Designing a building as an image of a building would not enter the architectural discourse until Learning from Las Vegas was published in the late sixties. In the still innocent fifties, this must have been a case of accidental postmodernism by the architect: a building designed as a Cold War propaganda billboard ends up being accused of being an image rather than a real building. What would you expect? But even if the post-modernity of the billboard building was accidental, its architectural influence was evident to the city that was growing at the foot of the mountain. As with many examples of southern Marshall Plan development, the people copied the masterpieces as best they could, and came up with their own, adhoc versions of southern modernism. One could argue that the Polykatoikia, the Greek apartment building-type that makes up 80% of Athens, is just a cheap version of Americanised modernism. Mont Parnas was working, if only as an architectural billboard. Mont Parnas was a bit like the Hollywood sign for the sprawling city of Athens.
Once the building was completed and photographed, posters were promptly printed, proving the prowess of the new Greek economy. The poster features the Hotel of Mont Parnas next to the Parthenon, the Xenia Resort of Nafplio and the Theatre of Epidaurus. Interestingly enough, three out of four buildings on the poster are located on top of mountains. The image that concludes the composition is the jagged line of the ever expanding Greek economy, a financial mountain range diagram, on top of which more monuments would be built. Or not.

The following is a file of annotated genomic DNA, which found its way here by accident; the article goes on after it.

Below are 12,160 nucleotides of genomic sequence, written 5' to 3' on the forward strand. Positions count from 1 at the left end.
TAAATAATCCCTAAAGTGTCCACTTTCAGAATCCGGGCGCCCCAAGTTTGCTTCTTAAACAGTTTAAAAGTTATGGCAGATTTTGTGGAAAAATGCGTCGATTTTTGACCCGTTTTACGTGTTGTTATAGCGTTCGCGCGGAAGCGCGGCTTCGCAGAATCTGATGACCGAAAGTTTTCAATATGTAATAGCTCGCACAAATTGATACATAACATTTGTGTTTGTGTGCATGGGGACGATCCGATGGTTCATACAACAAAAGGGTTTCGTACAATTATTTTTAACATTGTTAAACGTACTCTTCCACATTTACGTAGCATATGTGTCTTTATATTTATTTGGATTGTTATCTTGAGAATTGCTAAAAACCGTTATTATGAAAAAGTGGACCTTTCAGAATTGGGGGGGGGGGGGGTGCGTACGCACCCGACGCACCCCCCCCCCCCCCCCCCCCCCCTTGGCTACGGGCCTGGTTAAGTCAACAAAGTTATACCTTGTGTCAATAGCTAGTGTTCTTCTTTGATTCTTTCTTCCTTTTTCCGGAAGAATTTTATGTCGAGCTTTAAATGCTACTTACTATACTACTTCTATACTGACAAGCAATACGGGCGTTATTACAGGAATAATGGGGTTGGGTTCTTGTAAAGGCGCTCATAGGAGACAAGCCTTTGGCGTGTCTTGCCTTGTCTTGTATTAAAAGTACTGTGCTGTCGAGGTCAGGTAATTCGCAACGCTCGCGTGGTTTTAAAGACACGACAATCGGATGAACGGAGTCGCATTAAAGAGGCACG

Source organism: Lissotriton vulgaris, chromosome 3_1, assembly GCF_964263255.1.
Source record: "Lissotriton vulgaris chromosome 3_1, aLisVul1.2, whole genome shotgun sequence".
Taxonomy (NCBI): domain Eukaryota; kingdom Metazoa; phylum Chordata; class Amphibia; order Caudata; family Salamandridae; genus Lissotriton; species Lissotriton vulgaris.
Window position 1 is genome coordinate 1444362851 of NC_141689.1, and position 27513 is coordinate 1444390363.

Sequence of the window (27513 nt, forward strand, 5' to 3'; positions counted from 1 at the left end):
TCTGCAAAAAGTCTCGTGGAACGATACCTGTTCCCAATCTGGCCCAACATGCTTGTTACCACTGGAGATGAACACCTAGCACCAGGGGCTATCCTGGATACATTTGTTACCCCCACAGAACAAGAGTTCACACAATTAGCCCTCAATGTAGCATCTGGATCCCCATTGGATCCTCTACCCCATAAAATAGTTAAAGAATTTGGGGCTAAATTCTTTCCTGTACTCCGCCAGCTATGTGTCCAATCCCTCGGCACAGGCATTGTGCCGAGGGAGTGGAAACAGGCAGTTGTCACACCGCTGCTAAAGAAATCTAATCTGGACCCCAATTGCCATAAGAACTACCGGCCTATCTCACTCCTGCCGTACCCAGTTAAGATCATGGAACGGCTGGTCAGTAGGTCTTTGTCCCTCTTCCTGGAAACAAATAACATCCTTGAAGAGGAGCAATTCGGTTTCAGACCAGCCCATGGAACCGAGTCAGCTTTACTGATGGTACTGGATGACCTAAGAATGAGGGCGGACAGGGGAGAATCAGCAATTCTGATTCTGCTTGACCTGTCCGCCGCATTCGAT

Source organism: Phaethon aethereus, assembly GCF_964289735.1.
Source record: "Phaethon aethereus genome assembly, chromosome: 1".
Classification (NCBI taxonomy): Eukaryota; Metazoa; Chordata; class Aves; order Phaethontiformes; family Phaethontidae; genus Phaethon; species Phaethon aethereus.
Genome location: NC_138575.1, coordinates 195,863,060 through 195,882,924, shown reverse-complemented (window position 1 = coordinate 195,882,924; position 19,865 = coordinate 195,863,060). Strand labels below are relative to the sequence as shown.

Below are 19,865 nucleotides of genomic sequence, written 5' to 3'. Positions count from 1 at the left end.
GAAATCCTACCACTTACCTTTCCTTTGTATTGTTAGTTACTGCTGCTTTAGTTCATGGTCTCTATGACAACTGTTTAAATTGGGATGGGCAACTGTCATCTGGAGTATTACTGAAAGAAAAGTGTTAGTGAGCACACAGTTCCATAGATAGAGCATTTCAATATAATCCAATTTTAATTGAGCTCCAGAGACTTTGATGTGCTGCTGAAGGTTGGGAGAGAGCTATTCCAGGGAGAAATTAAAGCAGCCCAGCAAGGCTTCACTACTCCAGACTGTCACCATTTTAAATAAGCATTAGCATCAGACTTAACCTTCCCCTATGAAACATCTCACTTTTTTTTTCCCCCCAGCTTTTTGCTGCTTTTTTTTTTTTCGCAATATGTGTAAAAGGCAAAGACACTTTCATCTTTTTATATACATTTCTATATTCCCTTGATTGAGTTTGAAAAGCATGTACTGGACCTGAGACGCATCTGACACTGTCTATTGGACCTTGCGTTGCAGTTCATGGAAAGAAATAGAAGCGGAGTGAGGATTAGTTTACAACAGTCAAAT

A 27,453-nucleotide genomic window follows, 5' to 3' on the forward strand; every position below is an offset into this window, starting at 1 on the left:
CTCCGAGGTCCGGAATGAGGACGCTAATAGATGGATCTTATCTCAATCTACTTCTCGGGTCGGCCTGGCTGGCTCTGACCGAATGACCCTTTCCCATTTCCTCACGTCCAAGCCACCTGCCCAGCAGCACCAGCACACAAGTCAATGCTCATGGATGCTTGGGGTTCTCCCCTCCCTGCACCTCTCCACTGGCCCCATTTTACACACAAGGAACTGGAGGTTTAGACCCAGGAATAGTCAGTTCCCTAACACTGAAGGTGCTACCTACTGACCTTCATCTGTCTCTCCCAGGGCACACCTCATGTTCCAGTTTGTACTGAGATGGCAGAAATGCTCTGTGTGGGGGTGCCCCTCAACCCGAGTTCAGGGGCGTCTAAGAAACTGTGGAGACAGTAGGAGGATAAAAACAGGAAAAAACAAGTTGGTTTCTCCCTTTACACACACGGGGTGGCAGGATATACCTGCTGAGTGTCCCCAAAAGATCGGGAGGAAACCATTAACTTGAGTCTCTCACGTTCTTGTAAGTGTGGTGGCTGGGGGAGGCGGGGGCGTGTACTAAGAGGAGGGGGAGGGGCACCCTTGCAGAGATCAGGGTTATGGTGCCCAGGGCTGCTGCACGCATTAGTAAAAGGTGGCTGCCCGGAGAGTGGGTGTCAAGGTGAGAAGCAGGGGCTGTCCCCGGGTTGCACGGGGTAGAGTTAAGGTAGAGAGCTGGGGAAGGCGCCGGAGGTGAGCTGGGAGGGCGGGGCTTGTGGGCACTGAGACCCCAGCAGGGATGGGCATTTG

Soon after the poster was published, the hotel went bankrupt, as it turned out that the beach was a more interesting destination. Now the Karamanlis government was stuck with a wildly overpriced emblem of success that turned out to be a failure. To save the situation they turned it into a state funded school of tourism, which did not fare much better and closed its door due to lack of students. In a fast forward through history, the unlucky billboard building racked up a series of losses. It got turned into a glamorous casino during the Colonels’ dictatorship, for which it became famous. It was the first and only casino that Greek citizens could gamble in. To enter you had to have a tax statement that proved you could afford it. Civil servants were not allowed to gamble, for fear of massive mistreatments of public funds. Still, the casino proved too expensive to run and went bankrupt, only to be sold off to offshore companies, before returning to the ministry of tourism’s possession, where it was rebranded and so forth.
In the late nineties an earthquake shook Athens and did a fair bit of damage to the neglected resort. Worst hit was the hotel’s fancy nightclub, whose dance floor cantilevered like a flying saucer over Athens. During the quake, the famous dance floor collapsed, even though it had been originally advertised as a feat of engineering genius. The hotel’s bad luck culminated in the fire of 2007, which burned up a large part of Mount Parnitha, leaving the financial beacon of the sixties looking like a scarecrow of the noughties.
Now to compare the history of this unlucky building to the economy: the hotel was designed to represent and advertise a South economy that guided a South architecture. This southern country, whose gambling governments borrowed heavily from the reigning superpowers, had inflated its stock market like a glossy pop-up casino operation, having previously managed to grab an invitation into the eurozone by faking the paperwork and lying about its finances. And its architecture was adapted to every legislative tweak in order to cost less and make more – buildings that were nothing but cheap copies of the originals, cut and pasted to cost even less. But this was not a copy of the Chinese variety, where an original is almost perfectly reproduced in endless examples: no, this was an adhoc, artisan-level copying, where an original from Paris (Le Corbusier) is taken to the local seamstress to disassemble and remake with cheaper materials, less fabric and poor quality concrete, deviating so far from what it was meant to reproduce as to somehow be an almost original creation.